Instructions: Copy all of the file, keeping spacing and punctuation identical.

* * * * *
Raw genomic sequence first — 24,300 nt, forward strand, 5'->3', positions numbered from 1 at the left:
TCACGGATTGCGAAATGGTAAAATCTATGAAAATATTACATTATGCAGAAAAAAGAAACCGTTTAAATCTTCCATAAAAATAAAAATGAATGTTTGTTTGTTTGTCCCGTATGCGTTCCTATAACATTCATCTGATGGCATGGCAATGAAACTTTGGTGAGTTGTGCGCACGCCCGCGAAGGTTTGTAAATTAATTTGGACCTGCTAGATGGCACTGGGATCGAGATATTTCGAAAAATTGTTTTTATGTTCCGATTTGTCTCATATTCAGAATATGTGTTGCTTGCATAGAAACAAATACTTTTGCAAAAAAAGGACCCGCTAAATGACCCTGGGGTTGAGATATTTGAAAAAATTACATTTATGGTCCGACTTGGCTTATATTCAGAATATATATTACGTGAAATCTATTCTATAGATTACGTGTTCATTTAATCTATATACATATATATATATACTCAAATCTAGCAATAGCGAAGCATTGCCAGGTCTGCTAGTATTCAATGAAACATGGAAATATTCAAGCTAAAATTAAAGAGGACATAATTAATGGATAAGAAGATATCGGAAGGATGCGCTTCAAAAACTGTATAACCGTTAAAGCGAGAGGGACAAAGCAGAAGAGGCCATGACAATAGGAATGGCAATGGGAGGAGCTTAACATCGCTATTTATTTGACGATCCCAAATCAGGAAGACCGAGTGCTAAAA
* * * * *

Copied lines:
Raw genomic sequence first — 24,300 nt, forward strand, 5'->3', positions numbered from 1 at the left:
TCACGGATTGCGAAATGGTAAAATCTATGAAAATATTACATTATGCAGAAAAAAGAAACCGTTTAAATCTTCCATAAAAATAAAAATGAATGTTTGTTTGTTTGTCCCGTATGCGTTCCTATAACATTCATCTGATGGCATGGCAATGAAACTTTGGTGAGTTGTGCGCACGCCCGCGAAGGTTTGTAAATTAATTTGGACCTGCTAGATGGCACTGGGATCGAGATATTTCGAAAAATTGTTTTTATGTTCCGATTTGTCTCATATTCAGAATATGTGTTGCTTGCATAGAAACAAATACTTTTGCAAAAAAAGGACCCGCTAAATGACCCTGGGGTTGAGATATTTGAAAAAATTACATTTATGGTCCGACTTGGCTTATATTCAGAATATATATTACGTGAAATCTATTCTATAGATTACGTGTTCATTTAATCTATATACATATATATATATACTCAAATCTAGCAATAGCGAAGCATTGCCAGGTCTGCTAGTATTCAATGAAACATGGAAATATTCAAGCTAAAATTAAAGAGGACATAATTAATGGATAAGAAGATATCGGAAGGATGCGCTTCAAAAACTGTATAACCGTTAAAGCGAGAGGGACAAAGCAGAAGAGGCCATGACAATAGGAATGGCAATGGGAGGAGCTTAACATCGCTATTTATTTGACGATCCCAAATCAGGAAGACCGAGTGCTAAAA